Private-sector rents in England hit a record high of £700 a month just as the country was heading into coronavirus lockdown, according to figures from the Office for National Statistics (ONS).
The median rent was highest in London, at £1,425 a month, and lowest in north-east England, at £495.
The most expensive location to rent was Westminster, where the median was £2,492 a month, or five times the average rent in England’s cheapest location, Hull, where tenants typically pay £420 a month.
Renting conditions making millions sick or suffer stress or anxiety
The data covers the period between 1 April 2019 and 31 March 2020, with the ONS observing that “it has not been higher”.
Record-high rents will fuel concerns about affordability, and the growing part of a renter’s total income that is passed to landlords. Earlier research has shown that renters on average spend 41% of their income on housing costs.
In total about 8.5 million people rent privately in England, with many reporting unaffordable rents, poor living conditions and the risk of eviction.
When the Covid-19 pandemic struck, mortgage holders and landlords with buy-to-let portfolios were offered payment holidays, but tenants had to rely on these being passed on.
However, last week the government extended its ban on evictions in England and Wales by a further two months, prolonging the grace period for thousands of tenants who have struggled to pay the rent during lockdown.
Caitlin Wilkinson, the policy manager at the campaign group Generation Rent, said: “At the outset of this crisis, renters were spending more on housing costs than at any time previously. In light of these figures, it’s not surprising that many private renters who have since lost income are struggling to make ends meet.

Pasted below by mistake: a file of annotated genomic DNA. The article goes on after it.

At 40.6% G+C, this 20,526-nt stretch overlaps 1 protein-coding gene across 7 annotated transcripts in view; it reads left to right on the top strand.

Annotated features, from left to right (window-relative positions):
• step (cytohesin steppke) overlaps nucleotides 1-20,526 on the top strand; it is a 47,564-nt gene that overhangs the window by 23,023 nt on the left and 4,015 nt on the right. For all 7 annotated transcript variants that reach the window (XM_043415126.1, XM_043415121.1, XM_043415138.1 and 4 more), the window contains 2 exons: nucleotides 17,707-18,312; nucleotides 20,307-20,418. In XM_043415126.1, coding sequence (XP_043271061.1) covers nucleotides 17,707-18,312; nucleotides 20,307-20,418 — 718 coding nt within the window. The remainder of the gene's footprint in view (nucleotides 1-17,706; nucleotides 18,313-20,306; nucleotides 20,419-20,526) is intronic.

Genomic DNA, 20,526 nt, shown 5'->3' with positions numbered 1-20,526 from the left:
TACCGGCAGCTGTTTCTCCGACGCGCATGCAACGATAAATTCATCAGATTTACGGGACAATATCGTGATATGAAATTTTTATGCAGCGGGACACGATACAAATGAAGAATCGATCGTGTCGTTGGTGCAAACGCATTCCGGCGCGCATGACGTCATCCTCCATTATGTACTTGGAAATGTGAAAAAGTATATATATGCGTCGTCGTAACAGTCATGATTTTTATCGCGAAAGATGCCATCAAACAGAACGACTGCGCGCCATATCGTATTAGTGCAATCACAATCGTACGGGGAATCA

“While we don’t yet know the impact of the pandemic on rents, we do know that more than half of tenants who have requested a rent reduction have been asked to pay in full. These figures highlight the need for the government to provide rent relief to those struggling with sky-high rents as part of the UK’s coronavirus recovery strategy.”
Few housing experts predict that rents will fall by much, even if the pandemic prompts a slump in house prices.
Researchers at Savills UK this week revised their house price forecast for 2020, and now expect a 7.5% fall in 2020, down from a previous forecast of -5%. But they predicted rents would fall by just 1.5% this year before rising by 5.5% next year.
Savills said: “Rental values tend to be more resilient than capital values during a downturn. Rents fell just 2% following the financial crisis, whereas house prices fell -18%. We expect rents will also remain relatively resilient in the coming months and years, albeit there may be greater pressure in areas more reliant on international tenants and students.”
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